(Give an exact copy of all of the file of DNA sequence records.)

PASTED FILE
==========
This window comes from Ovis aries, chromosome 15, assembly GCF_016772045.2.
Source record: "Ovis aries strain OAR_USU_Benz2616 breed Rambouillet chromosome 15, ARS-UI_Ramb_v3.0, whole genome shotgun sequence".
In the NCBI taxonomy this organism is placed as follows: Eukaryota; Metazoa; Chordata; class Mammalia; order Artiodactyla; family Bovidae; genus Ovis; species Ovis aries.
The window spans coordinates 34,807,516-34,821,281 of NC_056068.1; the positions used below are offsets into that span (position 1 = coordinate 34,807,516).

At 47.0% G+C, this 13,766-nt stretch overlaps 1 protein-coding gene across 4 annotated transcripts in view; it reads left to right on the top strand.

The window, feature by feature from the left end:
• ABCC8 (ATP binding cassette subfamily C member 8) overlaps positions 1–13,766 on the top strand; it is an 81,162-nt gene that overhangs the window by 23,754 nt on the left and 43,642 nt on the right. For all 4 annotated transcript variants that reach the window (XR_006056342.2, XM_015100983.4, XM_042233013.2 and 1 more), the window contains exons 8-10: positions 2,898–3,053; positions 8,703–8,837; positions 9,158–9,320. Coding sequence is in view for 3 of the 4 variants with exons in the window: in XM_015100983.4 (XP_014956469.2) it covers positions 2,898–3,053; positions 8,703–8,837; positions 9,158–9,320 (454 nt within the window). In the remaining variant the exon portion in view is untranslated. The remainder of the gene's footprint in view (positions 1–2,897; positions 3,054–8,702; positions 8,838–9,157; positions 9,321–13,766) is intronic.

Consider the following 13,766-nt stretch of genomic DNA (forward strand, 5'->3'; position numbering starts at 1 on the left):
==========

This window comes from Ovis aries, chromosome 15, assembly GCF_016772045.2.
Source record: "Ovis aries strain OAR_USU_Benz2616 breed Rambouillet chromosome 15, ARS-UI_Ramb_v3.0, whole genome shotgun sequence".
In the NCBI taxonomy this organism is placed as follows: Eukaryota; Metazoa; Chordata; class Mammalia; order Artiodactyla; family Bovidae; genus Ovis; species Ovis aries.
The window spans coordinates 34,807,516-34,821,281 of NC_056068.1; the positions used below are offsets into that span (position 1 = coordinate 34,807,516).

At 47.0% G+C, this 13,766-nt stretch overlaps 1 protein-coding gene across 4 annotated transcripts in view; it reads left to right on the top strand.

The window, feature by feature from the left end:
• ABCC8 (ATP binding cassette subfamily C member 8) overlaps positions 1–13,766 on the top strand; it is an 81,162-nt gene that overhangs the window by 23,754 nt on the left and 43,642 nt on the right. For all 4 annotated transcript variants that reach the window (XR_006056342.2, XM_015100983.4, XM_042233013.2 and 1 more), the window contains exons 8-10: positions 2,898–3,053; positions 8,703–8,837; positions 9,158–9,320. Coding sequence is in view for 3 of the 4 variants with exons in the window: in XM_015100983.4 (XP_014956469.2) it covers positions 2,898–3,053; positions 8,703–8,837; positions 9,158–9,320 (454 nt within the window). In the remaining variant the exon portion in view is untranslated. The remainder of the gene's footprint in view (positions 1–2,897; positions 3,054–8,702; positions 8,838–9,157; positions 9,321–13,766) is intronic.

Consider the following 13,766-nt stretch of genomic DNA (forward strand, 5'->3'; position numbering starts at 1 on the left):